- The Washington Times - Thursday, April 7, 2005

Adults are as enchanted by the prospect of “do-overs” as children. How intoxicating is the notion that we can edit history, making it better this time, more dramatic or just funnier?

These “what ifs” of life form the underlying idea of French playwright Yasmina Reza’s suave comedy “Life x 3,” in which a disastrous dinner party gets reproduced in triplicate. As in the movies “Groundhog Day” and “Sliding Doors,” the scenarios change each time while the characters and the dialogue remain essentially the same.

Miss Reza takes a farcical premise — an appalling social gathering and a cranky 6-year-old who refuses to go to bed — and mines it not only for comedy, but also for far-reaching insights on personal choice and perception.

Every choice has heft and consequence, and our perceptions of these choices guide our lives either positively or negatively. Although the play dabbles in deep cosmic matters, it is kept dancing by Miss Reza’s smart dialogue (translated by Christopher Hampton) and the self-assurance of Lou Jacobi’s direction.

“Life x 3” begins in the stylish home of Henry (David Fendig), an insecure theoretical physicist, and Sonia (Chandler Vinton), a lawyer-turned-financial-barracuda. She is in her bathrobe; he returns repeatedly to an unseen bedroom, frantic to get their young son to sleep. The child, heard only in a wheedling voice that every parent knows too well, holds his parents hostage, demanding cookies, apples, hugs and a glass of water.

Suddenly, the doorbell rings. It is Henry’s boss, the unctuous blowhard Hubert (Paul Morella) and his wife, Inez (Kathryn Kelley), a day early for the dinner party. There is no food, save Cheese-Its and bottles of Sancerre. Trying to salvage the evening, they drink a lot and snack a little.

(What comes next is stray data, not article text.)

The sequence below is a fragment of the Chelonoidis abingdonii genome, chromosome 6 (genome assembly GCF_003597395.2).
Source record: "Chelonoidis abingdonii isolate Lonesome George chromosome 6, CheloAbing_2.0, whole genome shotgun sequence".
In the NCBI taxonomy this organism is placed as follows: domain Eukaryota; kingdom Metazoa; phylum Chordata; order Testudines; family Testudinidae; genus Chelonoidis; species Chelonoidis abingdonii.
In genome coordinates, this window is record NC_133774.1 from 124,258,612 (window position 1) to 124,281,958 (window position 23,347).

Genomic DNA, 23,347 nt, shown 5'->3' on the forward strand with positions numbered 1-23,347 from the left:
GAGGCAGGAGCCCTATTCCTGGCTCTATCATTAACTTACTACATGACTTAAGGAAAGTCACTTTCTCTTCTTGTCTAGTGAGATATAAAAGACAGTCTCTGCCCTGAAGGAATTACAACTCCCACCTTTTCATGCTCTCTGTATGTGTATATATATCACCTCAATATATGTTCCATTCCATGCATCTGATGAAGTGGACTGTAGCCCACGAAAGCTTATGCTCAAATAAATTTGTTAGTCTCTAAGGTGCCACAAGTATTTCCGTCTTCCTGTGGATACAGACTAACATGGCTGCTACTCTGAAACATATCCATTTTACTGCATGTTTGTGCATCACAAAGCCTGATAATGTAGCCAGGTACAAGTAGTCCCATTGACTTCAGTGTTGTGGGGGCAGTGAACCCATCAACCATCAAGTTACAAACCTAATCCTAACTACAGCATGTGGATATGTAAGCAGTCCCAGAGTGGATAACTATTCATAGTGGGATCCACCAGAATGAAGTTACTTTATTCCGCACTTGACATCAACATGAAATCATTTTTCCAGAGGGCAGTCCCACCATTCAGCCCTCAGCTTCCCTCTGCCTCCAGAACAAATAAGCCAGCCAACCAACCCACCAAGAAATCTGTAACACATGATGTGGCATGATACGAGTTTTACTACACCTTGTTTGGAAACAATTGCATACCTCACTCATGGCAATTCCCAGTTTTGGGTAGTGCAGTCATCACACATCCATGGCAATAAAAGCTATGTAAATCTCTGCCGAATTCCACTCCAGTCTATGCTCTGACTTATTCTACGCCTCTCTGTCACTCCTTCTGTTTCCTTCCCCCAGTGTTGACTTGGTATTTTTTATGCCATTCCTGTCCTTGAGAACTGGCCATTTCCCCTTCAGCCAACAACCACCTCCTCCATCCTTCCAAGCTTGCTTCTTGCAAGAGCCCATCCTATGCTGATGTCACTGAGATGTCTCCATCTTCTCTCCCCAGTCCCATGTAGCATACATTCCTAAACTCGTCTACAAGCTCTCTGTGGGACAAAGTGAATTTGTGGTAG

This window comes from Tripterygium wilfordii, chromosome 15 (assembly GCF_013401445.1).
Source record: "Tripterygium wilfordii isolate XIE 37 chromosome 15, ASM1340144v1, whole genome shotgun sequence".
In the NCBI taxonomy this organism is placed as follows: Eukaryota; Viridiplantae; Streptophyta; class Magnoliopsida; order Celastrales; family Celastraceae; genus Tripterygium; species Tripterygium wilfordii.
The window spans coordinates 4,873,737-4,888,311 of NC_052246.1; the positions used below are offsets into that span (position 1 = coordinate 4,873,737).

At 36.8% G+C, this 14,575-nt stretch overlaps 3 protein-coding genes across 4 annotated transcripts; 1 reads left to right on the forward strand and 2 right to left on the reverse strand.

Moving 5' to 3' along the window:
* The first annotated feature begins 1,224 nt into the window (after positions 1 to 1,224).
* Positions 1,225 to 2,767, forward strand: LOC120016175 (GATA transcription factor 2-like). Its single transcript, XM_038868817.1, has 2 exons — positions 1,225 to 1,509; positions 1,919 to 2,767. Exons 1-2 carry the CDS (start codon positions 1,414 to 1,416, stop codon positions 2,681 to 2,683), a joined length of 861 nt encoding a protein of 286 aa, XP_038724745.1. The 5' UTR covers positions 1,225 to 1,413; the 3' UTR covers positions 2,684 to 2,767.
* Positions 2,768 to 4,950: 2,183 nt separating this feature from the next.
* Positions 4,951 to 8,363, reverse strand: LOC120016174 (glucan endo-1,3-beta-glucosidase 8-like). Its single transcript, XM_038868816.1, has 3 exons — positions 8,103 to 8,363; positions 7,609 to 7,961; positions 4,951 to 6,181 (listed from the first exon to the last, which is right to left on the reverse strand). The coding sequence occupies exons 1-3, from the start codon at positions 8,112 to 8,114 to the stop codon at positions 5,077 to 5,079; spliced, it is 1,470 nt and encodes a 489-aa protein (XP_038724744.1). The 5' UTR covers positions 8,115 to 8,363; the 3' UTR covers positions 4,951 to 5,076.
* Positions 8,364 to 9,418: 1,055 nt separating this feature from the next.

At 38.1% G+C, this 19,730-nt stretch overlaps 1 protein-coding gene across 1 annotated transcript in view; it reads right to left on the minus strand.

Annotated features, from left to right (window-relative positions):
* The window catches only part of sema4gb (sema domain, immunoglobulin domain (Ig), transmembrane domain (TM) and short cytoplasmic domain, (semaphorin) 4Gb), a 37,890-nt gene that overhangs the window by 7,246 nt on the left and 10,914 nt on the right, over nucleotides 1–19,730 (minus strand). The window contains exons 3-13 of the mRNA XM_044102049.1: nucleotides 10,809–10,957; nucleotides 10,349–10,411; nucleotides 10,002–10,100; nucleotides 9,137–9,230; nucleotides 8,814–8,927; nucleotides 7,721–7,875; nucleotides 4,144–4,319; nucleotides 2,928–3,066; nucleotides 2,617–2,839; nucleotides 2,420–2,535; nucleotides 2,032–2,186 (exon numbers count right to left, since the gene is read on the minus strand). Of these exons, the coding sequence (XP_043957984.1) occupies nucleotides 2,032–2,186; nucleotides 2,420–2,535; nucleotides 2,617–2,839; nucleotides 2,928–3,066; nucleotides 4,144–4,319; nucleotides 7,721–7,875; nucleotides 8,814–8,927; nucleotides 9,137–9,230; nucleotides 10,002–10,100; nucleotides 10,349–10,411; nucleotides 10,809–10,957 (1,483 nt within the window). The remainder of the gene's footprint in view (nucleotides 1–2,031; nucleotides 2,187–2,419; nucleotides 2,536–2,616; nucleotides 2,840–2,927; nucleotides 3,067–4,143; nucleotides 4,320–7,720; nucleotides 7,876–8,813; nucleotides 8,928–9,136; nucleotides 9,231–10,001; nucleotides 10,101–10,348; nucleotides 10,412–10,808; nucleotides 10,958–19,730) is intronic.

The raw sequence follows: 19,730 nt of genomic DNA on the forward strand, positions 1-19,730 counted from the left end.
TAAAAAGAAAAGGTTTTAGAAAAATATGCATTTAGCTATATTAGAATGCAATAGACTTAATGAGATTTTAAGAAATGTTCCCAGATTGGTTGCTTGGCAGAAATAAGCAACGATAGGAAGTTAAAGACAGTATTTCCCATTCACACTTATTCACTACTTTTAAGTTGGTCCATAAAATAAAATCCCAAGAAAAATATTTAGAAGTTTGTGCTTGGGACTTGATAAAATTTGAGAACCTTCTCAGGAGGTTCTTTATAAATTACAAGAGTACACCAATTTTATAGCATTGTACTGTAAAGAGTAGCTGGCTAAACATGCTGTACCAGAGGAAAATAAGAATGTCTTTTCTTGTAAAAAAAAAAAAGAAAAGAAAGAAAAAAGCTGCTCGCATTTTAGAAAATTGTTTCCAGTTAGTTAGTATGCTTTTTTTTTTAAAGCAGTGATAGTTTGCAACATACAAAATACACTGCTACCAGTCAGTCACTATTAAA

Miss Reza hurls theatrical fireballs into the proceedings, such as Hubert’s crass lust for Sonia, Inez’s low self-esteem and low tolerance for alcohol and Henry’s discovery that Mexican researchers may have beaten him to the scientific punch.

The first scenario is played for pure, frenzied laughs, as Sonia and Henry cope with their surprise guests and their difficult child while trying to maintain a civilized veneer. Miss Vinton and Mr. Fendig literally throw themselves into the parts, tumbling and flinging themselves around James Kronzer’s revolving set like neurotic acrobats.

In the second “do-over,” Inez gets drunk and candid, blurting out secrets of her unhappy marriage and Hubert’s penchant for amusing himself at everyone’s expense. Henry is her partner in wine, becoming as petulant and bratty as his child.

Miss Kelley ably pulls off the delicate lurches and carefully slurred speech of someone looped but trying to stay in control while also seizing the opportunity to get a few things off her chest. Mr. Morella is scarily good as the smug, sarcastic Hubert, a man just begging for comeuppance.

The final version finds the foursome melancholy and muted. The power has shifted, with Henry expansive and in control of himself and Sonia every inch the at-ease, accomplished wife. Hubert shows his passionate side, both in his description of string theory and his pursuit of Sonia. Inez, too fragile and sensitive for her own good, sits off to the side, watching.

The characters in “Life x 3” are given three chances to deal with the same basic circumstances. It is fascinating to watch them react to the subtle shifts, their behavior not always making things better or right, merely different. In this play, as in life, choice is a gift and a burden.


WHAT: “Life x 3” by Yasmina Reza, translated by Christopher Hampton

WHERE: Round House Theatre Bethesda, 4545 East-West Highway

WHEN: 7:30 p.m. Tuesdays and Wednesdays, 8 p.m. Thursdays through Saturdays, 3 p.m. Sundays. Through May 1.

TICKETS: $29 to $45

PHONE: 240/644-1100

Sign up for Daily Newsletters

Manage Newsletters

Copyright © 2021 The Washington Times, LLC. Click here for reprint permission.

Please read our comment policy before commenting.


Click to Read More and View Comments

Click to Hide